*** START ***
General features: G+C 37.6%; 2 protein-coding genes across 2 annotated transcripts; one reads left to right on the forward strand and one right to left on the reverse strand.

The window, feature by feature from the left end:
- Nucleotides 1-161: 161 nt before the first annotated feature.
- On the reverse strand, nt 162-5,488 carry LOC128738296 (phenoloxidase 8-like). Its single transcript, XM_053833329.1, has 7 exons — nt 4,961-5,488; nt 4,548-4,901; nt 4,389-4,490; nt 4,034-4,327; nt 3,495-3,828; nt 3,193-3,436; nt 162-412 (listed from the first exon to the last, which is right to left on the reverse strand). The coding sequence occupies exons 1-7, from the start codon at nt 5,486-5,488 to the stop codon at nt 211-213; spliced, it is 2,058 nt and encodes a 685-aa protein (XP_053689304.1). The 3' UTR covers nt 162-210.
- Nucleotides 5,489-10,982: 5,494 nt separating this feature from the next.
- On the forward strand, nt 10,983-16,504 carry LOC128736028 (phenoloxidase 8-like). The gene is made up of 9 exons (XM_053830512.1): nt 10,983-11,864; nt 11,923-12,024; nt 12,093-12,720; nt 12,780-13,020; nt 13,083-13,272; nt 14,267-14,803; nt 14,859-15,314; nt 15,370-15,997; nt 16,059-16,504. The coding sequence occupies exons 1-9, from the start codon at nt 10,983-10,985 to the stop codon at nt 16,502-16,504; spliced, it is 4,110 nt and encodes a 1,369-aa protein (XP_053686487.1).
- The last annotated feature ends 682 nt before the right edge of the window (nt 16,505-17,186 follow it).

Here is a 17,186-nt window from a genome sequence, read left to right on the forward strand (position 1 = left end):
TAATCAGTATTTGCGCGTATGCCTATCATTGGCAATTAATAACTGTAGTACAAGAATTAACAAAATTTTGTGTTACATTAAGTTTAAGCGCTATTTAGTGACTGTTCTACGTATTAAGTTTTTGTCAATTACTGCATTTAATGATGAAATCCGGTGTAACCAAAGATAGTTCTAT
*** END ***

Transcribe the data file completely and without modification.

General features: G+C 37.6%; 2 protein-coding genes across 2 annotated transcripts; one reads left to right on the forward strand and one right to left on the reverse strand.

The window, feature by feature from the left end:
- Nucleotides 1-161: 161 nt before the first annotated feature.
- On the reverse strand, nt 162-5,488 carry LOC128738296 (phenoloxidase 8-like). Its single transcript, XM_053833329.1, has 7 exons — nt 4,961-5,488; nt 4,548-4,901; nt 4,389-4,490; nt 4,034-4,327; nt 3,495-3,828; nt 3,193-3,436; nt 162-412 (listed from the first exon to the last, which is right to left on the reverse strand). The coding sequence occupies exons 1-7, from the start codon at nt 5,486-5,488 to the stop codon at nt 211-213; spliced, it is 2,058 nt and encodes a 685-aa protein (XP_053689304.1). The 3' UTR covers nt 162-210.
- Nucleotides 5,489-10,982: 5,494 nt separating this feature from the next.
- On the forward strand, nt 10,983-16,504 carry LOC128736028 (phenoloxidase 8-like). The gene is made up of 9 exons (XM_053830512.1): nt 10,983-11,864; nt 11,923-12,024; nt 12,093-12,720; nt 12,780-13,020; nt 13,083-13,272; nt 14,267-14,803; nt 14,859-15,314; nt 15,370-15,997; nt 16,059-16,504. The coding sequence occupies exons 1-9, from the start codon at nt 10,983-10,985 to the stop codon at nt 16,502-16,504; spliced, it is 4,110 nt and encodes a 1,369-aa protein (XP_053686487.1).
- The last annotated feature ends 682 nt before the right edge of the window (nt 16,505-17,186 follow it).

Here is a 17,186-nt window from a genome sequence, read left to right on the forward strand (position 1 = left end):
TAATCAGTATTTGCGCGTATGCCTATCATTGGCAATTAATAACTGTAGTACAAGAATTAACAAAATTTTGTGTTACATTAAGTTTAAGCGCTATTTAGTGACTGTTCTACGTATTAAGTTTTTGTCAATTACTGCATTTAATGATGAAATCCGGTGTAACCAAAGATAGTTCTAT